2012-11-06 11:12:50

Phosphorus (P) is both an essential nutrient in agricultural fields and a contributor to poor water quality in surface waters. To encourage improved P management in fields, the P Index was proposed as a risk assessment tool in 1992. After 20 years of use, modifications, and growing pains, does the P Index accurately assess the risk of P loss? A special section being published next month in the Journal of Environmental Quality addresses that question. The collection of papers grew out of a...


Latest Soil Reference Libraries

Sheet Mulching
2013-08-05 12:36:35

Sheet mulching, or lasagna gardening, is the process of turning barren ground into a more nourishing garden without digging. It is a layered system that can be used for a yard garden or a topical box garden. Starting at the bottom is a weed proof barrier, like newspaper or cardboard. On top of that is a twelve-inch layer of compost or mulch material such as old clothes, yard clippings, and manure, which provides for nutrient rich soil. Weed-free soil is added prior to planting the desired...

Desertification
2013-04-02 09:46:56

Desertification is a form of land degradation in which a comparatively dry land area becomes more and more arid, normally losing its bodies of water along with its wildlife and vegetation. This is a result of a variety of factors, such as climate change and human activities. Desertification is an important global, ecological, and environmental issue. There is substantial controversy over the proper definition of the term “desertification”. The most broadly accepted of these is that of...

Land Degradation
2013-04-02 09:20:15

Land degradation is a process in which the value of the biophysical environment is affected by one or more combination of human-induced processes acting on the land. It is also the gradual destruction or reduction of the quality and quantity of human activities, animal activities or natural means. It is viewed as any change or disturbance to the land perceived to be deleterious or unwanted. Natural hazards are not included in the causes; however, human activities can indirectly affect...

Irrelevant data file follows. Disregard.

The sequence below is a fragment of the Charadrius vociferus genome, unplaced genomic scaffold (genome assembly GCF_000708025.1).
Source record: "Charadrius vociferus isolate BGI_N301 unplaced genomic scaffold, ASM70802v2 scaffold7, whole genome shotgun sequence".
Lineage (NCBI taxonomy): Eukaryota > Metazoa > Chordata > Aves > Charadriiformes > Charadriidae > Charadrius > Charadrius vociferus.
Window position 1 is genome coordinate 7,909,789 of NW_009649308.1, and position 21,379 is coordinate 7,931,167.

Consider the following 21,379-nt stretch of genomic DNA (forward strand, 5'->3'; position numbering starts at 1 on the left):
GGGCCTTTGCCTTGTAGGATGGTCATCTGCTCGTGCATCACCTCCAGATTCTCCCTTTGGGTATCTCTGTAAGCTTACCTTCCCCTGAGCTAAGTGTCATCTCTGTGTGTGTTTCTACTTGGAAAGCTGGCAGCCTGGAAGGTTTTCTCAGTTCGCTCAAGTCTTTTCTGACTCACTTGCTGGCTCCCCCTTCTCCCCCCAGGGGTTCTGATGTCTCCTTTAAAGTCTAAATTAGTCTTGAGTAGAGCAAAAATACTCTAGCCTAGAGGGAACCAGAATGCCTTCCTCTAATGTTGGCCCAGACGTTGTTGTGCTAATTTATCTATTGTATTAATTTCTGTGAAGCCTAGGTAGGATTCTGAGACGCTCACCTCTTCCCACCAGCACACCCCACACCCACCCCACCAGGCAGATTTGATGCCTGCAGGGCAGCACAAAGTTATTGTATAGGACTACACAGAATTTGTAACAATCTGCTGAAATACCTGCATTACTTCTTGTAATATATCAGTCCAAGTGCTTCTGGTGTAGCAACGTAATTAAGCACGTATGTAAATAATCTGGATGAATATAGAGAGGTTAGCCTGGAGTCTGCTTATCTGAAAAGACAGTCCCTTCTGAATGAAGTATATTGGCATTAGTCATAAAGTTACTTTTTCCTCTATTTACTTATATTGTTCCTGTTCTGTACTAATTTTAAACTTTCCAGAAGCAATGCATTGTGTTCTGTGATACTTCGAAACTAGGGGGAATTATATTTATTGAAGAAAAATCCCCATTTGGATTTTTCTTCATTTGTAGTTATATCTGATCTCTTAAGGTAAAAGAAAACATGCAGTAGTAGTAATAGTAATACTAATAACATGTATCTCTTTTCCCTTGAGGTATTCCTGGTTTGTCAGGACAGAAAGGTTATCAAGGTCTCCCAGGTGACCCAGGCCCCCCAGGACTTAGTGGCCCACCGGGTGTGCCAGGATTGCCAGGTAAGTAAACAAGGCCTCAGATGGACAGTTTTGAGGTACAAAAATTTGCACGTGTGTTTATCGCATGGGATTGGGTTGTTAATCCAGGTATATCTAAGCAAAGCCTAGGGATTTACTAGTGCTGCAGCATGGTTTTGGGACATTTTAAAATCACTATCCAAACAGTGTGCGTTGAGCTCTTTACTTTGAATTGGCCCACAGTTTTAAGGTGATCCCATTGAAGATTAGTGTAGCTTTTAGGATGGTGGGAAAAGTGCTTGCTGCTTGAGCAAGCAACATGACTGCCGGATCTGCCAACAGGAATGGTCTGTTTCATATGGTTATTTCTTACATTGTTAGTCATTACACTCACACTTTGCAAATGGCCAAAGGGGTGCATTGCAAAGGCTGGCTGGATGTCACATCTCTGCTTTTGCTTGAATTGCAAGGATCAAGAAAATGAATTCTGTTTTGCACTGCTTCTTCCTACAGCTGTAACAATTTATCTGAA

Erosion
2013-04-01 12:48:39

Erosion is the process by which rock and soil are taken from the surface of the Earth by exogenetic processes like wind or the flow of water, and then transported and deposited in another location. While erosion is a natural process, human activities have increased by 10 to 40 times the rate at which erosion is happening globally. Excessive erosion results in problems such as desertification, decreases in agricultural productivity because of land degradation, sedimentation of waterways,...

Soil Salinity
2013-04-01 11:15:13

Soil salinity is the salt content within the soil; the process of increasing the content of salt is known as salination. Salt is a natural element of water and soils. Salination can be a result of natural processes such as the gradual withdrawal of an ocean or mineral weathering. It can be caused by artificial processes such as irrigation as well. Soils that are affected by salt are a result of excess accumulation of salts, normally most obvious at the surface of the soil. Salts can be...

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Word of the Day
maffling
  • To stammer.
  • Present participle of maffle, to stammer.
  • A simpleton.
The word 'maffle' may come from a Dutch word meaning 'to move the jaws' or a French word meaning 'having large cheeks'.